M&A Speculation Swirls Spice, Telkom

M&A is a hot topic in emerging markets right now, with speculation about Spice Telecom in India and South Africa’s Telkom SA Ltd. (NYSE/Johannesburg: TKG) hitting the headlines this week.

Spice is nice
Speculation is swirling again around a potential merger between Indian regional mobile operators Spice Telecom and Idea Cellular Ltd.

TM International Bhd. (Telekom Malaysia International), which holds a 39.2 percent stake in Spice, is reportedly in talks with IDEA Cellular that would have IDEA replacing Spice chairman BK Modi’s investment vehicle, Modi Wellvest, as its Indian partner. (Regulations limit foreign ownership in telecom companies to 74 percent.) Telekom Malaysia International would then take a stake in the merged companies.

It’s not the first time Spice and IDEA have talked about combining their operations, but a merger between the two operators now would immediately extend their network coverage at a time when India’s mobile operators are building out their networks following a round of license awards. (See Spice Mulls Hot Merger IDEA.)

Spice operates in Punjab and Karnataka, two circles (service areas) where IDEA Cellular, which operates in 11 circles, has licenses but is yet to roll out networks. Spice has received licenses for four other regions, while IDEA has licenses to extend its network into all 23 circles. (See A Guide to India's Telecom Operators.)

But the Indian press is also reporting that the Modi group is trying to bring in Bahrain Telecommunications Co. (Batelco) to buy out Telekom Malaysia International’s stake in Spice. Batelco isn’t the only Middle Eastern carrier that’s trying to get into the Indian market through Spice. United Arab Emirates-based Etisalat has recently exited talks with the operator; apparently it felt Spice’s asking price was too high. (See Etisalat Eyes India's Spice.) Modi told CNBC-TV18 last week that any M&A offer below 60 Indian rupees (US$1.40) per share "may not be acceptable."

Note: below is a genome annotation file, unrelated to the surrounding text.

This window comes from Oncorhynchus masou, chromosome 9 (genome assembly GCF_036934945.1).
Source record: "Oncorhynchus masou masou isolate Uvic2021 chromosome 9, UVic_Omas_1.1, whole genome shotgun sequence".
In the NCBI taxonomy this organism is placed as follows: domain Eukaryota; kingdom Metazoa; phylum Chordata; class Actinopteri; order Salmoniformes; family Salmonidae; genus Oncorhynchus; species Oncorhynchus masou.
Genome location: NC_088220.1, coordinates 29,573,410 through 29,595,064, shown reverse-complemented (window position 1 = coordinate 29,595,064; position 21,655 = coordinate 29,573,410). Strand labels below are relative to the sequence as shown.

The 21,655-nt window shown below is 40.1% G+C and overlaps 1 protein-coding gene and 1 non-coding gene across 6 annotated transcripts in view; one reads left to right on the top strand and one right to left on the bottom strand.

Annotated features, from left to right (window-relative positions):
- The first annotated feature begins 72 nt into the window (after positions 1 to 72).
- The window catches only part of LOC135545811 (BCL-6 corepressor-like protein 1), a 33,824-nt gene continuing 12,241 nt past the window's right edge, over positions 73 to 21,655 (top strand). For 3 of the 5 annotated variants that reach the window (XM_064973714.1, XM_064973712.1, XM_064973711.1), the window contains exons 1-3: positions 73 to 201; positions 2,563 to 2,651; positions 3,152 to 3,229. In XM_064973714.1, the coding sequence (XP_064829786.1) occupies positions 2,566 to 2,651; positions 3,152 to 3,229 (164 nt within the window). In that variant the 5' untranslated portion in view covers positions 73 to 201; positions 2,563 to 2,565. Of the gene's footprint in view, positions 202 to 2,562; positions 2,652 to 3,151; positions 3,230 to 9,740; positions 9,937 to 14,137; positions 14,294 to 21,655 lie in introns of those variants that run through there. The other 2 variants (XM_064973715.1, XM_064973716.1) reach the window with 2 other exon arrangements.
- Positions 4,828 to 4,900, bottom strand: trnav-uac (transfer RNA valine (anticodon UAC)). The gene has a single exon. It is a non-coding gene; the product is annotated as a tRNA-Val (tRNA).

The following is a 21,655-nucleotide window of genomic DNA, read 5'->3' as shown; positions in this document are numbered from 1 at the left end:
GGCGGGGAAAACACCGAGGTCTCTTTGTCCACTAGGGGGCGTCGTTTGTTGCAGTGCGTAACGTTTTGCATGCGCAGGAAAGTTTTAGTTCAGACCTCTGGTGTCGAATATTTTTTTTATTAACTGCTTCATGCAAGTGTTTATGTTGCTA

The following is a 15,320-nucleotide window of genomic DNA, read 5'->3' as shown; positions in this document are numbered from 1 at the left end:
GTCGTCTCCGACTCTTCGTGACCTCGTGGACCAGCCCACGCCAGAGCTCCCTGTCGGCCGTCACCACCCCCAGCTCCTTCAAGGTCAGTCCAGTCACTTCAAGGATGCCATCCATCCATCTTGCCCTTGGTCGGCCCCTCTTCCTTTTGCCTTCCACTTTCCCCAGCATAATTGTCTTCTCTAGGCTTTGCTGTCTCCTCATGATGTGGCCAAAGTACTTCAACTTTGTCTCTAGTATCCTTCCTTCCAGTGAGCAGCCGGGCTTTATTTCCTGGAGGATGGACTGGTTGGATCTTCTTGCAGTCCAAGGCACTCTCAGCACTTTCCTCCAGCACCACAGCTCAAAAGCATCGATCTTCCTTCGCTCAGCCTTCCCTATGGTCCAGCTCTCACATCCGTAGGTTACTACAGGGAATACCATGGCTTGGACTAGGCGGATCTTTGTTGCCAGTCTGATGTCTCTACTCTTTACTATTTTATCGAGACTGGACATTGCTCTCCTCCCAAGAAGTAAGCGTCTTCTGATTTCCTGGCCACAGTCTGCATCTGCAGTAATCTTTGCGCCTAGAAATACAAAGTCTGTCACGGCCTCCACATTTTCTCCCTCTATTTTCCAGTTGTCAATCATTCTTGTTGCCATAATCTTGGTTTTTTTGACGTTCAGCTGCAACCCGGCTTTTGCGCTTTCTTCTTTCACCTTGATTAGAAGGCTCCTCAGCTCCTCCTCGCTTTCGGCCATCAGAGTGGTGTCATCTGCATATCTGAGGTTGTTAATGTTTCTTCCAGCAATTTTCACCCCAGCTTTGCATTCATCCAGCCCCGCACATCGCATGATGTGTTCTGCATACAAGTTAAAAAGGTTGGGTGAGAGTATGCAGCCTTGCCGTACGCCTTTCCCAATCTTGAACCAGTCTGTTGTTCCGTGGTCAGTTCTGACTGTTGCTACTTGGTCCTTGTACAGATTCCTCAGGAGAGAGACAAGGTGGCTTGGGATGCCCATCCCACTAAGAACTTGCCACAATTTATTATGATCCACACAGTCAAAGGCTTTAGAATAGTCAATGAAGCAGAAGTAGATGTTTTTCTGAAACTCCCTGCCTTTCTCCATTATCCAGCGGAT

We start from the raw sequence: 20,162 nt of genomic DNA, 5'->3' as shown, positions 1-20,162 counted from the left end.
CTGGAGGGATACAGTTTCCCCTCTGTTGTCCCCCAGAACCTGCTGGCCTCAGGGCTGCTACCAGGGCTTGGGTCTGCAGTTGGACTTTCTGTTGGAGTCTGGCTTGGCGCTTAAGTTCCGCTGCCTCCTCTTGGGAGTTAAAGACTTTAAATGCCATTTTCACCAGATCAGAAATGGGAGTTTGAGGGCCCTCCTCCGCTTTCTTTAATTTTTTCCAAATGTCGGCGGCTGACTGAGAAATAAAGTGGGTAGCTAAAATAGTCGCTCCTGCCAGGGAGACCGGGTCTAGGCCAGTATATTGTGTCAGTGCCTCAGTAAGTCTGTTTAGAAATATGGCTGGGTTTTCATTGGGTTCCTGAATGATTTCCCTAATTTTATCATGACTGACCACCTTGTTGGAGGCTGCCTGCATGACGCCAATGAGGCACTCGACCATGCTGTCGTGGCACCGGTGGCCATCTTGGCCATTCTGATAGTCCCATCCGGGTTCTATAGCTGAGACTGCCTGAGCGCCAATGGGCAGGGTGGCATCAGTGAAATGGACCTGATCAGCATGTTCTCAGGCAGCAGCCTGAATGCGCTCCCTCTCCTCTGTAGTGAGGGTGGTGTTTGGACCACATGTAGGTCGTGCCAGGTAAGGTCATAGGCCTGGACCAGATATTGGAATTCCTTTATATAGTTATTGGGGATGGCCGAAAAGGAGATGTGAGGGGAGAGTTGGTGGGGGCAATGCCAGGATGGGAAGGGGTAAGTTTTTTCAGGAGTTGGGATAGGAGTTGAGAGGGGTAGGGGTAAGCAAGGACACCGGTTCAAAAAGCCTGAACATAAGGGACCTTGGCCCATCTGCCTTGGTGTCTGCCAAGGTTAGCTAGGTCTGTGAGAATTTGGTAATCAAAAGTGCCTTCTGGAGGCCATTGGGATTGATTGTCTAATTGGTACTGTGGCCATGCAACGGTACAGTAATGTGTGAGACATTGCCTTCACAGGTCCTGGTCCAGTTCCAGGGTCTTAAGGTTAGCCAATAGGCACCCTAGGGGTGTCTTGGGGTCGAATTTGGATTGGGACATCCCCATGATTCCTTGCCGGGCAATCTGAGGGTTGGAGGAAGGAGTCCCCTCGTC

Either way, it looks as if the partnership between Modi and Telekom Malaysia is set to come to an end. Both sides have been mulling their options for the future of the carrier after the Indian government refused its application for licenses that would give it nationwide coverage, on the grounds that it failed to meet financial requirements.

Spice reported a net loss of INR365.06 million ($8.55 million) for the quarter ended March 31, compared with a net loss of INR146.67 million ($3.43 million) for the same quarter last year. IDEA Cellular, meanwhile, reported quarterly net income of INR2.78 billion ($65.01 million), up from INR1.92 billion ($44.96 million) last year.

Spice’s share price closed 2.41 percent higher Monday at INR53.20. IDEA Cellular’s stock was down 3.24 percent at INR101.55.

Opex drags on Telkom SA profits
South African incumbent operator Telkom, also in the midst of sale talks, reported a 7.76 percent drop in net profit for the fiscal year ended March 31, reflecting the challenging conditions that have it restructuring its business.

The carrier reported a net income of 7.98 billion South African Rand ($1.01 billion) for the year, down from ZAR8.65 billion ($1.09 billion) in the previous financial year, as higher operating costs offset growth in its mobile joint venture, Vodacom. (See Telkom SA Reports FY08.)

Operating expenses climbed by 12.8 percent to ZAR42.34 billion ($5.34 billion) during the year. In a Webcast presentation to investors, Telkom CEO Reuben September blamed "rising inflation, a very competitive environment, and lots of pressure on our prices."

Revenues were 9 percent higher to ZAR56.87 billion ($7.18 billion), with a 17 percent growth in mobile revenues from Vodacom making up for a 0.7 percent increase in fixed-line revenues. Telkom has ranked as one of the top carriers in emerging markets in terms of revenues. (See Top Ten: Emerging Markets Carriers.)

Telkom is in negotiations with Vodafone, its partner in Vodacom, to offload its stake in the mobile joint venture –- a condition of a takeover offer by local investment firm Mvelaphanda Holdings. (See Telkom SA Fields Another Takeover Bid.)

By giving up its stake in Vodacom, Telkom would be able launch mobile services in African nations as part of a converged offering, which its partnership with Vodafone prevents it from doing. The carrier is already aiming to offer WCDMA-based data services and plans to invest ZAR1.7 billion ($214.5 million) in a fixed/wireless network over the next three years as part of its NGN strategy.

CEO September said Telkom expects to connect its first customers to the network in September, which, he joked, is "a very important month for me."

— Nicole Willing, Reporter, Light Reading

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